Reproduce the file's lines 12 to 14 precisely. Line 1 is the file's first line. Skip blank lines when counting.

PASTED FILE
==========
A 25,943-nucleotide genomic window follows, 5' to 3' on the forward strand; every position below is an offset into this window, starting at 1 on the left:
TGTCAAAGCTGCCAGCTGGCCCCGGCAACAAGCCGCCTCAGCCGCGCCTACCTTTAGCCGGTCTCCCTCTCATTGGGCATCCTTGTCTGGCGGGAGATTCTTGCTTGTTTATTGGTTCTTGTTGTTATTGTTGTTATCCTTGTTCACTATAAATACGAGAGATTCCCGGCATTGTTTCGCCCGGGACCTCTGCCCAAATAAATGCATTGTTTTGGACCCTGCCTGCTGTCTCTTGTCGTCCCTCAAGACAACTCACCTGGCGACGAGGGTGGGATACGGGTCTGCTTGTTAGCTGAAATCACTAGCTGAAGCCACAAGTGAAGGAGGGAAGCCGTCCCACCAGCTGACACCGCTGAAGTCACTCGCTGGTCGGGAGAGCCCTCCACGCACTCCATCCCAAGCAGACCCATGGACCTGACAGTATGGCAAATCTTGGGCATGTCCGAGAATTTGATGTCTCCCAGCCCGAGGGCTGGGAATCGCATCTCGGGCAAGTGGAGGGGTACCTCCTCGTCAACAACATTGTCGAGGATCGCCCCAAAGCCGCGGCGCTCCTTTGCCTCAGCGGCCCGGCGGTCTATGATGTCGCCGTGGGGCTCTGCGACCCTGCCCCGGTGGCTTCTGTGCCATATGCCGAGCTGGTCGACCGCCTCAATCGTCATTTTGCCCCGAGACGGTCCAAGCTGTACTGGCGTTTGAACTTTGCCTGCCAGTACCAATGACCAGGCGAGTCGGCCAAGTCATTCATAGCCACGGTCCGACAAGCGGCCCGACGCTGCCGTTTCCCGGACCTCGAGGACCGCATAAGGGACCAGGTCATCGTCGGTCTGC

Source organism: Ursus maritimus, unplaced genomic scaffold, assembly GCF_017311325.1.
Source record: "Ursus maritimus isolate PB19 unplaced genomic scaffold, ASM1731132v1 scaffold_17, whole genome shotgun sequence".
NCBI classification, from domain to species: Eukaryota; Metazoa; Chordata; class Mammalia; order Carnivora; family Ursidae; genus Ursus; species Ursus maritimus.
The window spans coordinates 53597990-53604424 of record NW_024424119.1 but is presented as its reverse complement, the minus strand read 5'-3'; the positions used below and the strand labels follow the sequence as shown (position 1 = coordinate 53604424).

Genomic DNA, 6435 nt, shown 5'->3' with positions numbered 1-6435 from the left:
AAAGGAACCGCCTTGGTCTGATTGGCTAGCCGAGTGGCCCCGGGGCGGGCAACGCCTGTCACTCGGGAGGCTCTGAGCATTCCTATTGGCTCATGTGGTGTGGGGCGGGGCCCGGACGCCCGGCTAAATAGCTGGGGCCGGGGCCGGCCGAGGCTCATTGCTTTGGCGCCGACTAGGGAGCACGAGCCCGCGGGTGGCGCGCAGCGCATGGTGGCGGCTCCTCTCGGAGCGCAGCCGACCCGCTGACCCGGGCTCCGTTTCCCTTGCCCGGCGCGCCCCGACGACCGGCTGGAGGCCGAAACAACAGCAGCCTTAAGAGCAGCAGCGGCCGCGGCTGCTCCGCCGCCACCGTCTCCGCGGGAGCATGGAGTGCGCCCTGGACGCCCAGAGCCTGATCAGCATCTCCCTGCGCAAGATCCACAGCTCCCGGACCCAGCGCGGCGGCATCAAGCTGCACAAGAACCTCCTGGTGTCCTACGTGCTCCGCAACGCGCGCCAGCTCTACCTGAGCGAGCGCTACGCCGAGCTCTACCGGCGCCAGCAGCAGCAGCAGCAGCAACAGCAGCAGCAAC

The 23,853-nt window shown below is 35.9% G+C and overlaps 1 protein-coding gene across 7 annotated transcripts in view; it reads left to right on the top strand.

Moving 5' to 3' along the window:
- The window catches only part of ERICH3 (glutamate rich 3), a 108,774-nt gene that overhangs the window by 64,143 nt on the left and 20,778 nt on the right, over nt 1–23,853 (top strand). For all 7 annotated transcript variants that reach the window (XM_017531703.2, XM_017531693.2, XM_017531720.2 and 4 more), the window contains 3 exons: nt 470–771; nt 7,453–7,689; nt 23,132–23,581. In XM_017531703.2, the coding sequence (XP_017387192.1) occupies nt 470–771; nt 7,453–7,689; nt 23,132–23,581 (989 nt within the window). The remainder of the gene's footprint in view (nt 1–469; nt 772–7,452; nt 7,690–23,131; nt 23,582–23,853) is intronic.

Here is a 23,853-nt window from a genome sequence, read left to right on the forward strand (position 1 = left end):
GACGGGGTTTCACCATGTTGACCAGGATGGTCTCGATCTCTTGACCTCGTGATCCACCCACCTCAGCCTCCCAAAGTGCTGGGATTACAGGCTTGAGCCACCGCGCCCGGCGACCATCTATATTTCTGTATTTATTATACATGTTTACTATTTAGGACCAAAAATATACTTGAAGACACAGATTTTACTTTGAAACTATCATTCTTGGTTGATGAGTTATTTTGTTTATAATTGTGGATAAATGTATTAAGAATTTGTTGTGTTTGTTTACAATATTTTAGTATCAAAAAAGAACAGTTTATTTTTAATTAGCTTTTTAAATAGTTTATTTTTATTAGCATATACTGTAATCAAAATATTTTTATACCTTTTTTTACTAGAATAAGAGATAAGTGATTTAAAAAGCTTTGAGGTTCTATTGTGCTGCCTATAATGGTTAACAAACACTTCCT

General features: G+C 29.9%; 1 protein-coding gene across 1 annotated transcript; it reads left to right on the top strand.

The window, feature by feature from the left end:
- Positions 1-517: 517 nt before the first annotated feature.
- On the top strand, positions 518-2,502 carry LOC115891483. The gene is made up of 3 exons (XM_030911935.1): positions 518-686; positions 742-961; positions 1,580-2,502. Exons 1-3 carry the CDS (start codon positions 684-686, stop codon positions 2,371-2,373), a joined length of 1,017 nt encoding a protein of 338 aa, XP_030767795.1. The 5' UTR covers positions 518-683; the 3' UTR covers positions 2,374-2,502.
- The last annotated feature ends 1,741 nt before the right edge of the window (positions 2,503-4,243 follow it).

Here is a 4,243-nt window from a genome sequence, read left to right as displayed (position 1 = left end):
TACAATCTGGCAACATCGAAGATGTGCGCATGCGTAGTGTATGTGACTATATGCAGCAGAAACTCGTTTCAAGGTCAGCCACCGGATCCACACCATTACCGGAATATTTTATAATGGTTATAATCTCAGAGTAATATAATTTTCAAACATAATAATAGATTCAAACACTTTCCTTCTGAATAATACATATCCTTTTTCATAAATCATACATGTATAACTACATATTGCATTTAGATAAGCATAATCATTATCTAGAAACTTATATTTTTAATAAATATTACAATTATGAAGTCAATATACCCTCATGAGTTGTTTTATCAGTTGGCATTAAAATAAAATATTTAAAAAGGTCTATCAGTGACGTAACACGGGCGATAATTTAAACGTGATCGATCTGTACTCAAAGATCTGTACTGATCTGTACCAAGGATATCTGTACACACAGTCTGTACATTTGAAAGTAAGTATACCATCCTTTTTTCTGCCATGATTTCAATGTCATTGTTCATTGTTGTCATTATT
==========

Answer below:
Here is a 23,853-nt window from a genome sequence, read left to right on the forward strand (position 1 = left end):
GACGGGGTTTCACCATGTTGACCAGGATGGTCTCGATCTCTTGACCTCGTGATCCACCCACCTCAGCCTCCCAAAGTGCTGGGATTACAGGCTTGAGCCACCGCGCCCGGCGACCATCTATATTTCTGTATTTATTATACATGTTTACTATTTAGGACCAAAAATATACTTGAAGACACAGATTTTACTTTGAAACTATCATTCTTGGTTGATGAGTTATTTTGTTTATAATTGTGGATAAATGTATTAAGAATTTGTTGTGTTTGTTTACAATATTTTAGTATCAAAAAAGAACAGTTTATTTTTAATTAGCTTTTTAAATAGTTTATTTTTATTAGCATATACTGTAATCAAAATATTTTTATACCTTTTTTTACTAGAATAAGAGATAAGTGATTTAAAAAGCTTTGAGGTTCTATTGTGCTGCCTATAATGGTTAACAAACACTTCCT

General features: G+C 29.9%; 1 protein-coding gene across 1 annotated transcript; it reads left to right on the top strand.